Years ago I uncapped a 4200 with his methods. It got me 6 months probation from the ISP I was on. Had to go back to dialup yuck.
That was back in the day when the levels of service were 600k/190k and 800k/800k. I paid for 600k service but had it at 800k for months. Then when a storm caused a power outage, you have to reset the modem again. I thought well, I had it at the higher tier for so long and no one noticed. I bumped it up to 2mbps/1mbps (back then that was unheard of!). It worked great until the next morning I woke up to the "Online" light just blinking. A call in, cable co couldn't figure it out. They escalated it and then got a call back saying an SNMP trap indicated values programmed into the modem that they would never do. They said it was hacked and the only way it could of been hacked that way was from the home. They wouldn't believe any story. So the punishment? Had to return the modem and could not sign up for service for 6 months. Lived with dial up for a few months then headed to college anyway.
These days I don't think the config file tells the whole story on your provisioned speed anyway. I think the CMTS handles it now. I'm pretty sure I've seen configs without the speed even defined in it. If the router on the CMTS end has proper QoS in place they can more securely control it there.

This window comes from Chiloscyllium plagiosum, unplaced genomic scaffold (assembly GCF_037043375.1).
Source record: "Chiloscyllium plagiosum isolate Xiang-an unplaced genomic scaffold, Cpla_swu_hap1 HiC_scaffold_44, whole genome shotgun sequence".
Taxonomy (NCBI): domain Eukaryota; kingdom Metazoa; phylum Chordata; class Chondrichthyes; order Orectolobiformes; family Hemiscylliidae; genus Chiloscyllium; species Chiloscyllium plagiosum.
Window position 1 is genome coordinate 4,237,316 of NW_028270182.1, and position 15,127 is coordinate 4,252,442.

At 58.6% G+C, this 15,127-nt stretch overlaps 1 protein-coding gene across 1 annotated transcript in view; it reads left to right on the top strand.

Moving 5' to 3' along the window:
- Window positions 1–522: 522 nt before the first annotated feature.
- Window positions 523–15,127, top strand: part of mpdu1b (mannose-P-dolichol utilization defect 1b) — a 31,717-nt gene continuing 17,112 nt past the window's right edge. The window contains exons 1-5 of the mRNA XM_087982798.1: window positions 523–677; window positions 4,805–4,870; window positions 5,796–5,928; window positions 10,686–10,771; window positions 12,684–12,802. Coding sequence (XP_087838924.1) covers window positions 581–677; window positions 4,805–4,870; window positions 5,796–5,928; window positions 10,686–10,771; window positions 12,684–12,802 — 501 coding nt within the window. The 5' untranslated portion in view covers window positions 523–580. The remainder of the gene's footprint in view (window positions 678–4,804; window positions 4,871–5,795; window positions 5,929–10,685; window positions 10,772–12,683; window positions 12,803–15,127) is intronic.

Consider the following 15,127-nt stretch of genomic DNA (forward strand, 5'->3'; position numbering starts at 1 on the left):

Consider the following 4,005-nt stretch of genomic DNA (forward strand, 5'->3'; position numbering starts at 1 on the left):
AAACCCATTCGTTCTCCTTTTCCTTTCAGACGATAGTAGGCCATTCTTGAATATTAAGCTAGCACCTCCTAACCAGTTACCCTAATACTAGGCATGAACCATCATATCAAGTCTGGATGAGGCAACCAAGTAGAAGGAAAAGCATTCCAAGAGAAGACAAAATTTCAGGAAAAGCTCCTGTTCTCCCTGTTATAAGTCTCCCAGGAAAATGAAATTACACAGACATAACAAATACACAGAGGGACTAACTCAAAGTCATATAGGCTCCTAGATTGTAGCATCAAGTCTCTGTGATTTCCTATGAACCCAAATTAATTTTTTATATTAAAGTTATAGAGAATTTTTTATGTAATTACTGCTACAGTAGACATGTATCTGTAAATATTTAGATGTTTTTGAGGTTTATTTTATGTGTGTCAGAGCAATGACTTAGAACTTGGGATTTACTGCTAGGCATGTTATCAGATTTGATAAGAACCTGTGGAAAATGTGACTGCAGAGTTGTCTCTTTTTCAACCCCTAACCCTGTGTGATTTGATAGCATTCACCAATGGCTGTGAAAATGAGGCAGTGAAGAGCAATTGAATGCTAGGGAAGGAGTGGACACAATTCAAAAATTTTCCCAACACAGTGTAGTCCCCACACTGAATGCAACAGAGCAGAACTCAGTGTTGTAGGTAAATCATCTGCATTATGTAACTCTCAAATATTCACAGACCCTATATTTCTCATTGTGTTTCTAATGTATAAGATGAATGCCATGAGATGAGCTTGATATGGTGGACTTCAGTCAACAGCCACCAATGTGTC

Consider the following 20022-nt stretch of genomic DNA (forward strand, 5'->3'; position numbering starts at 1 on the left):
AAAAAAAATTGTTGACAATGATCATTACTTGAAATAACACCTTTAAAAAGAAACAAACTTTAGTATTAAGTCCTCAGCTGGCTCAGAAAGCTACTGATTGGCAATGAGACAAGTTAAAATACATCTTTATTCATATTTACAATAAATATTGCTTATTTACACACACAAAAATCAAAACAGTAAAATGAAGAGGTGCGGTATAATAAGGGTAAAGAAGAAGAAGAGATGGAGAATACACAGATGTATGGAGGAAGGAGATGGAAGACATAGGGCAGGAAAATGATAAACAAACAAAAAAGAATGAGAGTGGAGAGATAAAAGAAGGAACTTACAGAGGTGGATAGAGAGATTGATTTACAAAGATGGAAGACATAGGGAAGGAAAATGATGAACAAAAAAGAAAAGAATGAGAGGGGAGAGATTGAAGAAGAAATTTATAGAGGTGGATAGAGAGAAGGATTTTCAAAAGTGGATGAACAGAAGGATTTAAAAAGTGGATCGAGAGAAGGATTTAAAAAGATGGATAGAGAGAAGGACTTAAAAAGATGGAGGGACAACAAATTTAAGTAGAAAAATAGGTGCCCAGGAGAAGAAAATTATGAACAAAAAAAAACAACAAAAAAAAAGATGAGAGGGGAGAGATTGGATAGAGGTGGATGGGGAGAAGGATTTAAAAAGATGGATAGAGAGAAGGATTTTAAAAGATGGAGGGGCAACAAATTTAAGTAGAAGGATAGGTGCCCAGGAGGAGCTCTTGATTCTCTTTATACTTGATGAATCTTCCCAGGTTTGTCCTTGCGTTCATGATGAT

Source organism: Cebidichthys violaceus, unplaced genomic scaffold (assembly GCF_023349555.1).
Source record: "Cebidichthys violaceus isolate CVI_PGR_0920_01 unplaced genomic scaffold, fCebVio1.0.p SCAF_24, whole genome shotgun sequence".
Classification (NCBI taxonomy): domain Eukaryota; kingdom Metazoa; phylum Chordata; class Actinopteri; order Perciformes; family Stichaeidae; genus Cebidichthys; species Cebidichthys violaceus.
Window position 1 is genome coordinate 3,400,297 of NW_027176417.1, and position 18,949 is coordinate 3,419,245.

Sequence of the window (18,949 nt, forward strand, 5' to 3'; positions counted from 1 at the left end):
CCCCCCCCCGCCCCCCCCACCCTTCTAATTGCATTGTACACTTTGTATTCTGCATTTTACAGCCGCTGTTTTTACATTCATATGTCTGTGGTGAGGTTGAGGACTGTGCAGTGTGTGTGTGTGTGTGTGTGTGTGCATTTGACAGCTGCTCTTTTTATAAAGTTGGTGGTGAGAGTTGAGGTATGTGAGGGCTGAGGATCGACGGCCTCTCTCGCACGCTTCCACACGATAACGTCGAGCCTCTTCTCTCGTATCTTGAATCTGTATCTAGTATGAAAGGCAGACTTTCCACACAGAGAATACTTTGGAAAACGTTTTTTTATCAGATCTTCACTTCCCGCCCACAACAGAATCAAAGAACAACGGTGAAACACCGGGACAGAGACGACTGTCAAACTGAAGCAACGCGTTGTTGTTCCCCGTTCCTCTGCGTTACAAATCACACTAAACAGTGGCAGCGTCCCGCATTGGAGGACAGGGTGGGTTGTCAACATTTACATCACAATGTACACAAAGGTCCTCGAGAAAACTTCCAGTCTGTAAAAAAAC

These days I grew up, own my own SB6120, and wouldn't even think about uncapping or any kind of hacking. But back in my college days it was pretty fun to tinker with just to see what was possible and get an understanding of how things worked. I'm surprised this guy was still doing this stuff.
I don't know everything they do these days but back then it was 1 64QAM downstream and QPSK upstream. Today its 8 256QAM downstreams and at least 3 16QAM upstreams. They also use a tool called iGlass to look at modem stats. Its a completely new CMTS and a TON of things changed since then.
back then it was 1 64QAM downstream and QPSK upstream.
the lower modulation levels back then allowed a more stable connection to poor/noisy transmission lines. this is one reason why docsis 1.0/1.1 is still currently used on cable boxes for duplex control. -- Suffolk County NY Police Feed - »www.scpdny.com PS3 Gaming Feed - »www.livestream.com/elitedata